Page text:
December 12, 2004
South America Seeks to Fill the World's Table
By LARRY ROHTER
LUCAS DO RIO VERDE, Brazil - Almost overnight, South America has driven a historic global shift in food production that is turning the largely untapped frontier heartland of the continent into the world's new breadbasket.
One of the last places on earth where large tracts are still available for agriculture, the region, led by Brazil, has had an explosion of farm exports over the past decade. The growth has been fueled by a combination of market-friendly economic policies and advances in agronomy that have brought formerly unusable tropical lands into production and increased productivity levels beyond those in the United States and Europe, challenging their traditional dominance of the global farm trade.
Sometime over the next decade or so, Brazil, which Secretary of State Colin L. Powell described as "an agricultural superpower" during a visit in October, hopes to pass the United States as the world's largest agricultural producer. But the trend is far broader and can be felt also in parts of Argentina, Bolivia, Paraguay and Uruguay, with a deep impact on the region's economy and environment. And it has spurred a debate that has mainly focused on expansion into areas where the Amazon rainforest is thought to be jeopardized.
"There has been a silent revolution in the countryside" since the 1990's, Brazil's minister of agriculture, Roberto Rodrigues, said in an interview in the capital, Brasília. The past four or five years in particular, he said, have been "characterized by spectacular growth and a huge increase in demand" abroad for foodstuffs, which has given Brazil "the capacity to compete with anyone."
The global effect has been powerful. In June, the United States imported more in farm products than it sold abroad, further evidence of its eroding position. Alert to the challenge, the Iowa Farm Bureau Federation even has a presentation for its members called "Should Brazil Give You Heartburn?" The answer is a not-so-qualified yes.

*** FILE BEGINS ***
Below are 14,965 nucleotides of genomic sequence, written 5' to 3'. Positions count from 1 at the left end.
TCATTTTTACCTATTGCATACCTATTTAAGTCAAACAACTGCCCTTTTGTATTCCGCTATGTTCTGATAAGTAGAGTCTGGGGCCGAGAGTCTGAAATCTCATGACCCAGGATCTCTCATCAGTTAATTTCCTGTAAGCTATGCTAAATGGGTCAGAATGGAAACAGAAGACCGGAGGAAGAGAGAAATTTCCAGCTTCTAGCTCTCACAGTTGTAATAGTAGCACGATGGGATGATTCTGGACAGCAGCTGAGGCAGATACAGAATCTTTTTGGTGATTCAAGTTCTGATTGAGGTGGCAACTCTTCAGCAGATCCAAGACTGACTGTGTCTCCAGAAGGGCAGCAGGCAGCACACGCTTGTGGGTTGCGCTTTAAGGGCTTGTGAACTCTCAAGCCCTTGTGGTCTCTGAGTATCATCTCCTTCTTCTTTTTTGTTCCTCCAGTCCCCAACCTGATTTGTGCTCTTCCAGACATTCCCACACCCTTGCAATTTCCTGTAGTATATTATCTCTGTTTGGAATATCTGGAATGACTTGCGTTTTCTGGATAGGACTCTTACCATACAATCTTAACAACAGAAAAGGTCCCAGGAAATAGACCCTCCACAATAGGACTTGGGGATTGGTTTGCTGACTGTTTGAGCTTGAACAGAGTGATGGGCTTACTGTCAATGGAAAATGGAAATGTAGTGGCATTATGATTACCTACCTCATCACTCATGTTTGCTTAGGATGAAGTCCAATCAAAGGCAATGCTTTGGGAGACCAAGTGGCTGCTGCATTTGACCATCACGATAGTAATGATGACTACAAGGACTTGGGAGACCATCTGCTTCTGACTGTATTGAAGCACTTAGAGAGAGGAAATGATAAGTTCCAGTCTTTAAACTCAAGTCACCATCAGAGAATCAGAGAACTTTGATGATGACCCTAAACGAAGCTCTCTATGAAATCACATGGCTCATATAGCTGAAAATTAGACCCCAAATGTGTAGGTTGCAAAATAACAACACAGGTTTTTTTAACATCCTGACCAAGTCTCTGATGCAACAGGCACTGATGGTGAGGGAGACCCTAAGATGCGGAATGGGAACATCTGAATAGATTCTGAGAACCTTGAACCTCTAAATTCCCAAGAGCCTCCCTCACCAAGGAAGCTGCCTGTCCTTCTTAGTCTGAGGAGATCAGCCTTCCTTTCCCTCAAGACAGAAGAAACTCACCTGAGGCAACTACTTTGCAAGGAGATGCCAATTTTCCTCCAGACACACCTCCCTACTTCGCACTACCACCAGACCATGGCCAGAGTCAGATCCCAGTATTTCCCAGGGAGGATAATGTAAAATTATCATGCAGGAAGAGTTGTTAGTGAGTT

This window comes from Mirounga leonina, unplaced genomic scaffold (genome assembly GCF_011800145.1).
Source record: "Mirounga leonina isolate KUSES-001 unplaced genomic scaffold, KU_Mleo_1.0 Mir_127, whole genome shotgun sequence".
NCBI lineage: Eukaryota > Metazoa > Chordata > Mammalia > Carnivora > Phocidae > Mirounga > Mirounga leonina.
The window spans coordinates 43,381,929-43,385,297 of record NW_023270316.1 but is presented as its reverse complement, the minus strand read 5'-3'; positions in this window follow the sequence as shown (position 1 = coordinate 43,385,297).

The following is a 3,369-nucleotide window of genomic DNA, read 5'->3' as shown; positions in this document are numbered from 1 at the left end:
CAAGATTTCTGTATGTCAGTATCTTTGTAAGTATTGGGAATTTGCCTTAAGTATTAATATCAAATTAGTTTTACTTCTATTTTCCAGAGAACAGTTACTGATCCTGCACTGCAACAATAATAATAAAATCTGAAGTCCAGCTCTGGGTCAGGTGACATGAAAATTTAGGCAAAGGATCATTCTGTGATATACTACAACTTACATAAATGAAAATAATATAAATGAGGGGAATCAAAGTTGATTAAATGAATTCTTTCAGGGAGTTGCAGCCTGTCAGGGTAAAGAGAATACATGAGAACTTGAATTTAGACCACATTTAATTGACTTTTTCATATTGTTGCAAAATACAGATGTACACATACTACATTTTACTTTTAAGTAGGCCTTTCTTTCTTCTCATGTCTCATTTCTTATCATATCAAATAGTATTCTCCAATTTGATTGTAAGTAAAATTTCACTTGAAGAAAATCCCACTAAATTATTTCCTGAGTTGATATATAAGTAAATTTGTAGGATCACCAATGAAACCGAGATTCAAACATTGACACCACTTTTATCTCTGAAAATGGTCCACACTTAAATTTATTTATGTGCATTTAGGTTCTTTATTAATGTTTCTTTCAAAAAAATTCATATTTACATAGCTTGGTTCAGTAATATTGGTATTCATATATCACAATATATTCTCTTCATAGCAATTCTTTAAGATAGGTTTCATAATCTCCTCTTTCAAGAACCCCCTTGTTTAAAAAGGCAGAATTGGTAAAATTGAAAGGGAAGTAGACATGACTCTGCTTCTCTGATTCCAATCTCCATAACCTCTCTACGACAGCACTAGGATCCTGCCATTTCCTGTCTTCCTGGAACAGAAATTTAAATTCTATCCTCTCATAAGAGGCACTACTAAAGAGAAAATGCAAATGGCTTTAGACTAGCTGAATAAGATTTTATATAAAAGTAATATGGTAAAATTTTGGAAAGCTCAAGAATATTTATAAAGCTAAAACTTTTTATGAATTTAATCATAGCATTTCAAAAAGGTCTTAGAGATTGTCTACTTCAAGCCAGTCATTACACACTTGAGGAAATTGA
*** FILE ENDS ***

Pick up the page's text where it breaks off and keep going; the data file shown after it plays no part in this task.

The competition is personified in producers like Otaviano Pivetta, 45, and Helmute Lawisch, 39. Less than 20 years ago, the two friends took turns driving 1,500 miles over mostly bone-jarring roads from their homes in Brazil's southernmost state to stake their claim in this region, which was mostly jungle then, with little in the way of electricity, sanitation or other public services.
In retrospect, it is clear that they were in the vanguard of a fundamental transformation of global agriculture. Today, farmland stretches to the horizon. With a climate that varies little the year round, it is not unusual to have two or even three harvests a year and to see combines clearing fields with planters sowing another crop in their wake.
The two men are now among the most successful producers in the region, and Mr. Pivetta has twice been elected mayor of Lucas do Rio Verde. Each now cultivates more than 100,000 acres, sending soybeans, cotton and pork to markets as distant as China, Russia and Pakistan. With the Southern Hemisphere's spring planting season now complete, the two farmers and scores of others like them here in Mato Grosso state are looking forward to another year of bumper crops.
"With the great climate and fertile soil we have here, I can't imagine any other place that gets the kind of productivity that we do," said Mr. Pivetta, whose family now runs a half-dozen farms here. "Not in Brazil or anywhere else are you going to find two crops a year yielding three tons of grain an acre."
Brazil's 'Green Anchor'
Agriculture is now a $150-billion-a-year business in Brazil, accounting for more than 40 percent of the country's exports and creating what Brazilians call the "green anchor" of their economy.
Already the world's biggest exporter of chickens, orange juice, sugar, coffee and tobacco, according to Agriculture Ministry statistics, Brazil soon hopes to add soybeans to the list, depending on what happens in that volatile market.